will totally wipe out the contents of the file listed on the command
    line. It's an easy way to lose a lot of work, quickly.

    How can one protect oneself against this happening? Several shells
    (frinstance, tcsh, csh, bash) have a "noclobber" option. To be
    specific, let's suppose that your shell is tcsh. (If you're using
    another shell, read that shell's manpage for the details.) Simply put
    the line
    set noclobber
    in the .tcshrc file that's located in your home directory. Then any
    future shell processes that you launch will be protected against being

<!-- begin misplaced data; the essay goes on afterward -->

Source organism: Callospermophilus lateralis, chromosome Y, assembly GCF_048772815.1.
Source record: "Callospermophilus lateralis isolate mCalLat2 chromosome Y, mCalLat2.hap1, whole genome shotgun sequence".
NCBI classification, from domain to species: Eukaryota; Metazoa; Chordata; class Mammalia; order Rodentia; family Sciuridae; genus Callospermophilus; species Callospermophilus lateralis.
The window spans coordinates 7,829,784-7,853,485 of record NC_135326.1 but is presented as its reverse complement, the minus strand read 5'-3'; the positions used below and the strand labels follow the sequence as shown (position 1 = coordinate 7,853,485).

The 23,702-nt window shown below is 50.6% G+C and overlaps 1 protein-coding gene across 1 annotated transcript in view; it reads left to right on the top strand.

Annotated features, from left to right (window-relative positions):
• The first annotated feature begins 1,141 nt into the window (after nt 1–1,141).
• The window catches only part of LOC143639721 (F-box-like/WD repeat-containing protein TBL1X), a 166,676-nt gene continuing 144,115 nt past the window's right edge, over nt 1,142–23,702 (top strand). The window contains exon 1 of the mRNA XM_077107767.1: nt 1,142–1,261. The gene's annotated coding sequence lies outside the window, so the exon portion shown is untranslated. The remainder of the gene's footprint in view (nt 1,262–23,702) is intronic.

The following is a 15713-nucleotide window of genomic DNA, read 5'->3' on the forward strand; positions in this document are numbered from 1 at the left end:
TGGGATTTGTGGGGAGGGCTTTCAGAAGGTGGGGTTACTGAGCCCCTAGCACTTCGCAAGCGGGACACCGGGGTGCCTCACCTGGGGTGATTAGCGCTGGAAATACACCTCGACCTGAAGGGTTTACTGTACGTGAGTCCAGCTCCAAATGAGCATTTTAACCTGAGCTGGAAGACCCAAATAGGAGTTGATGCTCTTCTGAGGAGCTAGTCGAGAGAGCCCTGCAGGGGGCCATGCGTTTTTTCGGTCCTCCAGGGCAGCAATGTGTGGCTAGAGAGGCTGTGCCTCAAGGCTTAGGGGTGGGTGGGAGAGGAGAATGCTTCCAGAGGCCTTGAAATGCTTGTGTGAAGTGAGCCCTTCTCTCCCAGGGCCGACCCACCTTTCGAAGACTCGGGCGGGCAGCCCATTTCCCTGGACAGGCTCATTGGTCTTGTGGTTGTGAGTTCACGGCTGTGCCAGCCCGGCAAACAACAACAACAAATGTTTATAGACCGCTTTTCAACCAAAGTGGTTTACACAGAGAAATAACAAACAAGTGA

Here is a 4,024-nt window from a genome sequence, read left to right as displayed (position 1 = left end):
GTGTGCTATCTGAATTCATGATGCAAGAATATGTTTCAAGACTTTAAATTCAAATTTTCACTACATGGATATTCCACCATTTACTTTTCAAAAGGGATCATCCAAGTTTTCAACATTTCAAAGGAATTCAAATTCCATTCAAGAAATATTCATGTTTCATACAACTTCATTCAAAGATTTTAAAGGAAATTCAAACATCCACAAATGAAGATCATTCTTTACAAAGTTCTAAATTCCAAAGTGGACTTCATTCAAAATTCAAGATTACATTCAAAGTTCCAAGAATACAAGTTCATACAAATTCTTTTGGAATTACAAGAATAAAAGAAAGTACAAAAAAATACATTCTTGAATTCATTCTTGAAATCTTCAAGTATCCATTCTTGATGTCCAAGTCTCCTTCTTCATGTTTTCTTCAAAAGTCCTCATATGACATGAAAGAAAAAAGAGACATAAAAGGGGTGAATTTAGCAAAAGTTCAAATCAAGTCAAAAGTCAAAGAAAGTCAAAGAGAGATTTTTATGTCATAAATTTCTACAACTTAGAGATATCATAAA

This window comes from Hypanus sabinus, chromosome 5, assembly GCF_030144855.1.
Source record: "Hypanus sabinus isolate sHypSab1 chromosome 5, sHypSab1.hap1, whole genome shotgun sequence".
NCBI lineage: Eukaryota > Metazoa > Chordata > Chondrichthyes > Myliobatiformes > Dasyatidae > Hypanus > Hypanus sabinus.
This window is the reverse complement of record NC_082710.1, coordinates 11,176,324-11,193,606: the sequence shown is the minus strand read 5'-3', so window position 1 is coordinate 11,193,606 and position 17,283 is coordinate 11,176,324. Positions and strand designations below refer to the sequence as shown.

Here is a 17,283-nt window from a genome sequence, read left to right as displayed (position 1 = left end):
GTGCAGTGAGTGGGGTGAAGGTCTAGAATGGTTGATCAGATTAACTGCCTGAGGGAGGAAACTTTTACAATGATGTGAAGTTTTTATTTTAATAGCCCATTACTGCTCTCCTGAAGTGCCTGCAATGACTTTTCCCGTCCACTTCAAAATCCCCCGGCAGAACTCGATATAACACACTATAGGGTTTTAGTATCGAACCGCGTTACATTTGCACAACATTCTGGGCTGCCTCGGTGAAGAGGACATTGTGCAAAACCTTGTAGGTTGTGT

overwritten by an output redirect. (If you want this protection in a
    currently-running shell process, type the command "set noclobber" in
    the terminal window.) If you ever *do* want to overwrite (or append)
    an existing file, simply use ">!" or ">>!", rather than ">" or ">>".

    For more info, do "man tcsh", "man csh", "man bash".

    --
    Art Werschulz (net)
    207 Stoughton Ave Cranford NJ 07016
    (908) 272-1146
    Art Guest

  11. #11

    Default Re: Convert line endings with sed

    Henry wrote:

     

    One silly thing that had me confused for some time was the fact that
    BBEdit was set to translate line endings on opening a doent. So when
    I used BBEdit to see of any of my attempts with sed and tr had worked it
    looked as if nothing had happend when in reality the command had worked. :-P

    Thanks all for helping me get on my feet with this. I'm trying to create